A pair of red shoes worn by Judy Garland in the 1939 film The Wizard of Oz that were stolen from a Minnesota museum 13 years ago have been recovered, FBI officials announced Tuesday.
The ruby red slippers, which were insured for $1 million, have been missing since they were stolen in an August 2005 smash-and-grab robbery at the Judy Garland Museum in Grand Rapids, Minnesota.
They were one of at least four pairs of sparkly red shoes worn by Garland in the iconic movie in which she famously clicks her heels and says, "There's no place like home."
The shoes were recovered during an undercover operation in Minneapolis after a yearlong investigation following a tip the Grand Rapids Police Department received last summer. Grand Rapids Police approached the FBI after it became clear that further investigation would require crossing state lines, said police Chief Scott Johnson at a press conference on Tuesday.
The tipster contacted the company that insured the shoes, saying he had "information about the shoes and how they could be returned," according to a statement from the FBI. In the course of the investigation, "it became apparent that those involved were in reality attempting to extort the owners of the slippers," said Special Agent Christopher Dudley.
Although the shoes have been recovered, the investigation is "very active and ongoing," said Special Agent in Charge Jill Sanborn.
Detectives are still seeking information about the theft itself, those responsible, and the motive. They are seeking the assistance of the public for any additional information.
Charges will be drawn up "as appropriate, and if appropriate, at a later time," said North Dakota US Attorney Christopher Myers.
The shoes belong to Michael Shaw, who loaned them to the museum for a 10-week period in 2005 when they were stolen.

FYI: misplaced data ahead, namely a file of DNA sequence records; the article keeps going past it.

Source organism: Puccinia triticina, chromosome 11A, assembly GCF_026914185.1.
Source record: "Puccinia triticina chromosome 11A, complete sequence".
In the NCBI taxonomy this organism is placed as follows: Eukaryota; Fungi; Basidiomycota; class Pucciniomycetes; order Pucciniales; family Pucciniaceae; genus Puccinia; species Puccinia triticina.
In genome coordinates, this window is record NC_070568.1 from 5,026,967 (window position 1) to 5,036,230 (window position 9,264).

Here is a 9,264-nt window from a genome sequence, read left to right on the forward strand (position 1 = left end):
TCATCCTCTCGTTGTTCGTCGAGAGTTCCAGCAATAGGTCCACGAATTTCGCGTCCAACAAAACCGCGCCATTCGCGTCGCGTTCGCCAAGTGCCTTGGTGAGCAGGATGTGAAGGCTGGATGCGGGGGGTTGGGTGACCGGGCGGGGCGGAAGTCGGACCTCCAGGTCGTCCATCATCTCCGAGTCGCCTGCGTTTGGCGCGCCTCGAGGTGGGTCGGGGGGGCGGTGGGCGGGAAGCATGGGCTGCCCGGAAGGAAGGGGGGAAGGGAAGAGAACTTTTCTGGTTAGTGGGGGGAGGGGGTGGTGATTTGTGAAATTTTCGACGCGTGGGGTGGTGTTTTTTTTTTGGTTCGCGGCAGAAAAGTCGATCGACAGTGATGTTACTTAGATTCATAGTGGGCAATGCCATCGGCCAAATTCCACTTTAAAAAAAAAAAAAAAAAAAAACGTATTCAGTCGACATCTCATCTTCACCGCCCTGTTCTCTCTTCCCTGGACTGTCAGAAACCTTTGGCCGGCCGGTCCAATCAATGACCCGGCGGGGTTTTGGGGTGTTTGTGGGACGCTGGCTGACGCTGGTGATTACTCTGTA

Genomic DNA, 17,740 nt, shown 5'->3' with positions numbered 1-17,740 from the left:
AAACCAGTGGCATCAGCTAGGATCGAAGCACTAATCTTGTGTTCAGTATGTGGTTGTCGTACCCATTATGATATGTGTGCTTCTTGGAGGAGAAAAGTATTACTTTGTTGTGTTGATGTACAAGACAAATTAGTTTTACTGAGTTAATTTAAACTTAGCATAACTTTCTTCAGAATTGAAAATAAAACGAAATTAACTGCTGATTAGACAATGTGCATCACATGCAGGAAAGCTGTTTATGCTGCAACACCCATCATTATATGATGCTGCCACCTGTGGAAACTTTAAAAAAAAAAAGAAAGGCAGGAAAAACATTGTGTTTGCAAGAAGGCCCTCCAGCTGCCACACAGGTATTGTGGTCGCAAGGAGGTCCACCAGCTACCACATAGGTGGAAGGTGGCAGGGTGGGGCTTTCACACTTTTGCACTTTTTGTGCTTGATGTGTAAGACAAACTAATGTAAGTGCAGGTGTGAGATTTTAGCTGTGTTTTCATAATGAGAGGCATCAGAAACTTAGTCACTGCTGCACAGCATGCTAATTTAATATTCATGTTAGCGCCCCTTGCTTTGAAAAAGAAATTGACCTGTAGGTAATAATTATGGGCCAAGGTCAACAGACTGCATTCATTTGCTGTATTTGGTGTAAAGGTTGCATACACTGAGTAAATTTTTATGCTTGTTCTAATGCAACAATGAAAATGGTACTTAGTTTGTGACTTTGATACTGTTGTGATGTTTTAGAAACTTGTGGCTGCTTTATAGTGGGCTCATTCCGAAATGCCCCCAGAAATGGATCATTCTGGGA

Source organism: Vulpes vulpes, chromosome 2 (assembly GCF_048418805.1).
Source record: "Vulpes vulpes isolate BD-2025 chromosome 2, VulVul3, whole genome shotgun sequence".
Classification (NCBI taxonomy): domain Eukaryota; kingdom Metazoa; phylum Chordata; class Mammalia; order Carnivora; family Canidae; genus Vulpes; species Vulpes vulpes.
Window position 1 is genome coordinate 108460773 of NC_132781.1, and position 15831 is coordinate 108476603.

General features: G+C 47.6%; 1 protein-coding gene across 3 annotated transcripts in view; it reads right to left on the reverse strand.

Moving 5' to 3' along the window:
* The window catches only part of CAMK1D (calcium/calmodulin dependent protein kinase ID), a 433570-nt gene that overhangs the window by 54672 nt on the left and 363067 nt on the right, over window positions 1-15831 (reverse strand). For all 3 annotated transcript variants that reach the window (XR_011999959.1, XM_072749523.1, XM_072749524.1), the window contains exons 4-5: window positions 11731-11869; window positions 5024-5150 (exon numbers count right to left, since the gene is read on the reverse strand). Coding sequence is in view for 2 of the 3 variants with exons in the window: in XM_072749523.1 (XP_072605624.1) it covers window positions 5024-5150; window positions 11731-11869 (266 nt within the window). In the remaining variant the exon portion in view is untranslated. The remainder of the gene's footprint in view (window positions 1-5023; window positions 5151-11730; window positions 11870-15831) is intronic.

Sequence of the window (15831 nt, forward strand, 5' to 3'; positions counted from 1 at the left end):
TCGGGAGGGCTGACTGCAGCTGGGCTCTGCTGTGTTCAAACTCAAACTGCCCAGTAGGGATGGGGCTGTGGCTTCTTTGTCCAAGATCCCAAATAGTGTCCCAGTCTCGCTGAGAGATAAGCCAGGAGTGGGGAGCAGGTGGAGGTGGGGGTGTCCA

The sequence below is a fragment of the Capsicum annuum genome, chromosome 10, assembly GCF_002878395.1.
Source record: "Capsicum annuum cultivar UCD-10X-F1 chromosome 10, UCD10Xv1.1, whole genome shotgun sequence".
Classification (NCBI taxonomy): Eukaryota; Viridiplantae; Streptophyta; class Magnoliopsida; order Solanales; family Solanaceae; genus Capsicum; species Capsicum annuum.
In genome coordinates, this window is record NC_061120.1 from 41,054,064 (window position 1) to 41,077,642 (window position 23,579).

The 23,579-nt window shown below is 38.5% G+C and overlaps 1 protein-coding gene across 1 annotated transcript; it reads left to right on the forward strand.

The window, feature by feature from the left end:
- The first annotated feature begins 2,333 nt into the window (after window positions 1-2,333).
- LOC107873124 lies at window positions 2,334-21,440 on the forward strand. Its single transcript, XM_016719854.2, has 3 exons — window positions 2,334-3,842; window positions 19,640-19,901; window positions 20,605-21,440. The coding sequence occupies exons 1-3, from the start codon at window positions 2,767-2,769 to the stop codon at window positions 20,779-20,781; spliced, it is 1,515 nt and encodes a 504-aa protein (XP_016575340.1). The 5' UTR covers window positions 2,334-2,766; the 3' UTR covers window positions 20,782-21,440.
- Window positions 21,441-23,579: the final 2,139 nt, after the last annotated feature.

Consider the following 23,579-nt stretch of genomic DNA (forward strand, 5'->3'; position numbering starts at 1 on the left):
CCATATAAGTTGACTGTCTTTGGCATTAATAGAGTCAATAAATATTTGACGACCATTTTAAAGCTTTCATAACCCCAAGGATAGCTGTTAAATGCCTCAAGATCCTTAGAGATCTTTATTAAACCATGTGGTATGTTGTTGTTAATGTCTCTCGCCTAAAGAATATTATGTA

Shaw told the Duluth News Tribune at the time that the theft was his "worst nightmare."
In 2015, on the theft's 10th anniversary, an anonymous fan offered a $1million reward for the return of the slippers.
The search has taken investigators all over the country, from San Diego to Missouri, and to the bottom of a lake outside of Grand Rapids.
“The problem is that there are a great many reproductions out there and people believed that these were the stolen slippers,” said Grand Rapids Police Sgt. Robert Stein in a statement to local ABC affiliate KSTP. “As recently as two weeks ago, we received a telephone call from a psychic telling us that she was sure she knew where the slippers were."
Investigators worked with the Smithsonian museum in Washington, DC, which is home to another pair of ruby slippers, to confirm that this pair was genuine.
According to Smithsonian curator Dawn Wallace, analysis showed that the recovered pair were similar in "construction, materials, and condition to the museum's pair," the FBI's statement said.
Police Chief Johnson thanked the FBI, who he said "worked relentlessly" on the case, and called the shoes "an enduring symbol of the power of belief."
“There is a certain romance in these types of schemes," said Myers. "But, it’s a theft."